Saturday, December 3, 2011

A Day Trip to Campeche

Many people coming to Merida are blissfully unaware of this pretty city just a few hours from here; while others are adventurous and want to see what the UNESCO-designated World Heritage site is all about.

The drive over is about 2.5 hours in either direction right now, with the construction of an improved highway throughout a large part of the route, which fortunately does not affect one's driving too much except in one or two places. When done, the highway will be 2 solid lanes in either direction with plenty of shoulder space and good asphalt and that should bring driving time to 2 hours or less, I am guessing.

As for what to do, well, there is a pirate ship that provides visitors with a glimpse of Campeche from the ocean; for 80 pesos and about an hour of your time you are treated to the Pirates of the Caribbean soundtrack shamelessly played over and over while a pleasant narrative voice recounts some of the more memorable pirating highlights from back in the day when Campeche was THE port in the Yucatan (no Sisal, and definitely no Progreso) and besieged by these characters looking for loot. Landmarks on shore are also pointed out and explained along the route. Unfortunately, this narrative is only in Spanish and the only piratey thing about the tour is the ship, which has masts and plenty of rigging, but runs on a couple of deep throated diesel motors thank you very much. No pirates on board either except for a mannequin strapped to a fake steering wheel or whatever the nautical term is for the giant wheel. Drinks and snacks are available on board for purchase. It's a little cheesy, but on a cool and sunny day, it is a rather pleasant way to spend an hour of your time. Some photos:

Another thing to do in Campeche is to visit one of the forts (there are several) left over from the days when Campeche was a walled city and had several of them (the forts) sitting on the hills overlooking the town that would raise a smoke signal alarm when pirates were sighted off the coast. One in particular, the San Miguel fort, is now a rather excellent Mayan archaeological museum with plenty of pieces on display from the area, most notably the Mayan site of Jaina, where the Mayans apparently had enough time and creativity to put out some incredibly intricate art, much of which is on display at this museum. Some more photos from that museum and its fantastic view from the top:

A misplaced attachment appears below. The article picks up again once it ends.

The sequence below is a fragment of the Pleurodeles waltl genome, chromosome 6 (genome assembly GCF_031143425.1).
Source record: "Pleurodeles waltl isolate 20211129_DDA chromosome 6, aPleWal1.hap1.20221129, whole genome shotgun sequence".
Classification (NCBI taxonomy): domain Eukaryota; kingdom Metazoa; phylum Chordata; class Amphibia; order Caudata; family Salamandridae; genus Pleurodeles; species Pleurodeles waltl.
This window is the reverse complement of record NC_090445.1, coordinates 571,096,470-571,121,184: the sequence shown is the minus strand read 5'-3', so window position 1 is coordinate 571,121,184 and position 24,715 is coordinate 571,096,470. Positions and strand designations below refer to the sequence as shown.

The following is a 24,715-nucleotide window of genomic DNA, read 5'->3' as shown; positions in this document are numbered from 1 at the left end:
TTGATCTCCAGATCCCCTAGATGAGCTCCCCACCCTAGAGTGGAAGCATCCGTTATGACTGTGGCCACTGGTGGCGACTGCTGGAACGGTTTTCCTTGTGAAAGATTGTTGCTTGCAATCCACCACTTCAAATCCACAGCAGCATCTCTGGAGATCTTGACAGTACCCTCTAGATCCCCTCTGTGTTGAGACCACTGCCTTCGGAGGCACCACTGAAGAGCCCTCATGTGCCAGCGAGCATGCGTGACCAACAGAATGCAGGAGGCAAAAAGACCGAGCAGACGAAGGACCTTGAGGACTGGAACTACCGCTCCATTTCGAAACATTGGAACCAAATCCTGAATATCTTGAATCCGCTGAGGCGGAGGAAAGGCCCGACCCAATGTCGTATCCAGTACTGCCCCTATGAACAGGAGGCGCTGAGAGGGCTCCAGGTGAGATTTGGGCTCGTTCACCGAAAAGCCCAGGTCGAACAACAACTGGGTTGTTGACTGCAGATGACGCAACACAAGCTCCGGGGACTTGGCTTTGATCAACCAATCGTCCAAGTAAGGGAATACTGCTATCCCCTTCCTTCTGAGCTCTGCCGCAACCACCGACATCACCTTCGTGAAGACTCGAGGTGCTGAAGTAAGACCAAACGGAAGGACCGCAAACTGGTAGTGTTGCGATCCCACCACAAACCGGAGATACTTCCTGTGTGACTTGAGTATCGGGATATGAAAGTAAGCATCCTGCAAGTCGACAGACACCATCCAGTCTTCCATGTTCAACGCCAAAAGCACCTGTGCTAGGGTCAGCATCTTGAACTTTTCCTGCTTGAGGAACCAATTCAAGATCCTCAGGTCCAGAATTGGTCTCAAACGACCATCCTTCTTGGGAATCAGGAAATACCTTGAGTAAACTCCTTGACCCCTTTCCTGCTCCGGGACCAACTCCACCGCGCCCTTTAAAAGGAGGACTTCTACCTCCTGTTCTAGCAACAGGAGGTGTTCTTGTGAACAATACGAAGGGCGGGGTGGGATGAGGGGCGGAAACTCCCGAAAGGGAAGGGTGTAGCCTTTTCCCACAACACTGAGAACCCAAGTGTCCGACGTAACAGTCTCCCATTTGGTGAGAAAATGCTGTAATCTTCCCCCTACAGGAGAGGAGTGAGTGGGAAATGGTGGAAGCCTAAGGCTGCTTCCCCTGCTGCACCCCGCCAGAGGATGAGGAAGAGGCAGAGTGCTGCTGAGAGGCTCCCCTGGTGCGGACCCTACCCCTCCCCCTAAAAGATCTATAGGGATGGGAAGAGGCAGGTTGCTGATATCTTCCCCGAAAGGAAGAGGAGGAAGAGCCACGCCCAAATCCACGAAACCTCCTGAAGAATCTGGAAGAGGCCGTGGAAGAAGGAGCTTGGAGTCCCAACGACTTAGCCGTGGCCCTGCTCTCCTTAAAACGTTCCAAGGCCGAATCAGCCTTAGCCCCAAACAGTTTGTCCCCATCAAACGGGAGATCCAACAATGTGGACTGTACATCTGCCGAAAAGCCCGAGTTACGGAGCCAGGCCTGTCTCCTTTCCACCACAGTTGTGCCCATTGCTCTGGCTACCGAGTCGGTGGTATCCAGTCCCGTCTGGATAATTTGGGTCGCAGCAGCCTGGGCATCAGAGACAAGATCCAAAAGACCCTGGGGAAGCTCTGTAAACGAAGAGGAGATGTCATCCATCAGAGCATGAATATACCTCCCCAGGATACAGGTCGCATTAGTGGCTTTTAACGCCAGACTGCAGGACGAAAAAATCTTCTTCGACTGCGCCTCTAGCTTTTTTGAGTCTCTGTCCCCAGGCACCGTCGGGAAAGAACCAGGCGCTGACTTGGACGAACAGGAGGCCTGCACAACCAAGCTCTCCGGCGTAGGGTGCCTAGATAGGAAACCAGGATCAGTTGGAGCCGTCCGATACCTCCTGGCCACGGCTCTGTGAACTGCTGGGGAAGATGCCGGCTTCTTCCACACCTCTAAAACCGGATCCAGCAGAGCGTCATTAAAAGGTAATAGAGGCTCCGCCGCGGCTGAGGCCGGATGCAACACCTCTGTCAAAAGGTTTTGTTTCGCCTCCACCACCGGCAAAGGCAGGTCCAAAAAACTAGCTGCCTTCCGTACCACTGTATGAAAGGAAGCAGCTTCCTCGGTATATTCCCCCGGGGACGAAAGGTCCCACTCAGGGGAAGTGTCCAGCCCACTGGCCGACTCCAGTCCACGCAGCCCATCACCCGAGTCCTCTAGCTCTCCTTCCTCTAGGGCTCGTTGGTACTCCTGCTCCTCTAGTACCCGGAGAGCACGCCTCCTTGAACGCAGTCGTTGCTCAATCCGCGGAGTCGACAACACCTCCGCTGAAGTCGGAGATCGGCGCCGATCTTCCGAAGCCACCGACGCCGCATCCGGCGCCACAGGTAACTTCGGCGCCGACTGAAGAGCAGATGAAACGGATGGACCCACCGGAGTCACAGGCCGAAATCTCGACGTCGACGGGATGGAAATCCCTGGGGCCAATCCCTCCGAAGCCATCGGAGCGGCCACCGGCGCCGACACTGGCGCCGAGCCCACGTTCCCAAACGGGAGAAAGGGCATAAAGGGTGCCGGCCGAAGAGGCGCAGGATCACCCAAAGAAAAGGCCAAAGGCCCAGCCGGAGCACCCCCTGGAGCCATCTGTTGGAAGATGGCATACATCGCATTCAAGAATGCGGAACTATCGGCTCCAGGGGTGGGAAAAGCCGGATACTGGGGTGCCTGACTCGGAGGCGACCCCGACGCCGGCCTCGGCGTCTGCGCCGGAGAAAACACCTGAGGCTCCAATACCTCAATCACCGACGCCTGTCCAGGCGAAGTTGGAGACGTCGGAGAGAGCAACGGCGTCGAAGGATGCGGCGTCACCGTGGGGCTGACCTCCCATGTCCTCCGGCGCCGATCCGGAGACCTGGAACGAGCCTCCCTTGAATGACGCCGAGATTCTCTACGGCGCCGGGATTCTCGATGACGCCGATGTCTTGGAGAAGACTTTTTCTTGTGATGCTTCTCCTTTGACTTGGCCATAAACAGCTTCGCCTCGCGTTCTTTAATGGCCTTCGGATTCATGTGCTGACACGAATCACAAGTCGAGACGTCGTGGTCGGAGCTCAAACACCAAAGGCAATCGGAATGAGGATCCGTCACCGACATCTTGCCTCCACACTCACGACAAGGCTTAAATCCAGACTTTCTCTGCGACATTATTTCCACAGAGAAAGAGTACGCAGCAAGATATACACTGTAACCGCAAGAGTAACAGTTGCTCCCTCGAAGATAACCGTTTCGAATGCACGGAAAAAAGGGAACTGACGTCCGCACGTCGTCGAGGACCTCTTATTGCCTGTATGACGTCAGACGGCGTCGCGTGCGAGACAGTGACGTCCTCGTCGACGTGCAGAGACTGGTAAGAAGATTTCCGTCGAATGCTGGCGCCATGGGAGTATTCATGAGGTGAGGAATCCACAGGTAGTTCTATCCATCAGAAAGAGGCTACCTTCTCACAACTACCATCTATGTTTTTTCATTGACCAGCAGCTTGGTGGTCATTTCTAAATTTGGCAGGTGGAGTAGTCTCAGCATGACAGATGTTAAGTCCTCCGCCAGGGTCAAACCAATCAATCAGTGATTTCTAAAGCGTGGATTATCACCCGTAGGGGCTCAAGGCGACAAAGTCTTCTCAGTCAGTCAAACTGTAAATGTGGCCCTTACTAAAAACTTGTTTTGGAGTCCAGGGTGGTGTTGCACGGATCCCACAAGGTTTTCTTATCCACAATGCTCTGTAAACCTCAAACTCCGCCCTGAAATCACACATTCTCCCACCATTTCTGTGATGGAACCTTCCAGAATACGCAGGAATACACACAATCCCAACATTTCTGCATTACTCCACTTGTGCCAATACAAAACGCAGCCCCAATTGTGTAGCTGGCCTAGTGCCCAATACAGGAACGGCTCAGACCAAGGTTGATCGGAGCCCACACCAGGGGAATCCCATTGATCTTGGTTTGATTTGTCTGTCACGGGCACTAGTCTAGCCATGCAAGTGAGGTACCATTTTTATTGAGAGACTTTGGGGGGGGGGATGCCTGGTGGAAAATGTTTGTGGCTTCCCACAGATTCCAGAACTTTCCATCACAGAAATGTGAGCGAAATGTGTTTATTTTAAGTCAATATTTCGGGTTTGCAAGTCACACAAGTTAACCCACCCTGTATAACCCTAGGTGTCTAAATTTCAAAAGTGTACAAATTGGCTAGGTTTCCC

And finally, with plenty of little boutiques, art museums and fantastic seafood restaurants, the main attraction of Campeche is the restored historic center and the malecon, or boardwalk, which makes Progreso's look like a kindergarten project! Here are some photos of the downtown (note the absence of overhead cables and tacky signage as well as the colorfully photogenic facades):

So if you are wondering if Campeche is worth a trip, in my humble opinion I would say, yes, definitely.

Chunkanan Cenotes Road Update

As I took a little trip n dip to the Chunkanan Cenotes today, I can inform you all that the road is coming along swimmingly. A large portion thereof has been done, and many others are smooth gravel awaiting an asphalt coating. There are some parts that are still bumpy and a few detours, and where the sections join up can be a little jarring at times, but in general things are getting done (albeit in a sort of unconnected way) and the road will be very nice as far as Cuzama.

Remember that the Cuzama entrance to the cenote route has a frantic man with a red flag on the highway that will attempt to stop you; ignore him and carry on to the dirt-poor village of Chunkanan, where the cenote excursions originally began. This way you will be supporting the folks who live there and live off this tourist attraction they created.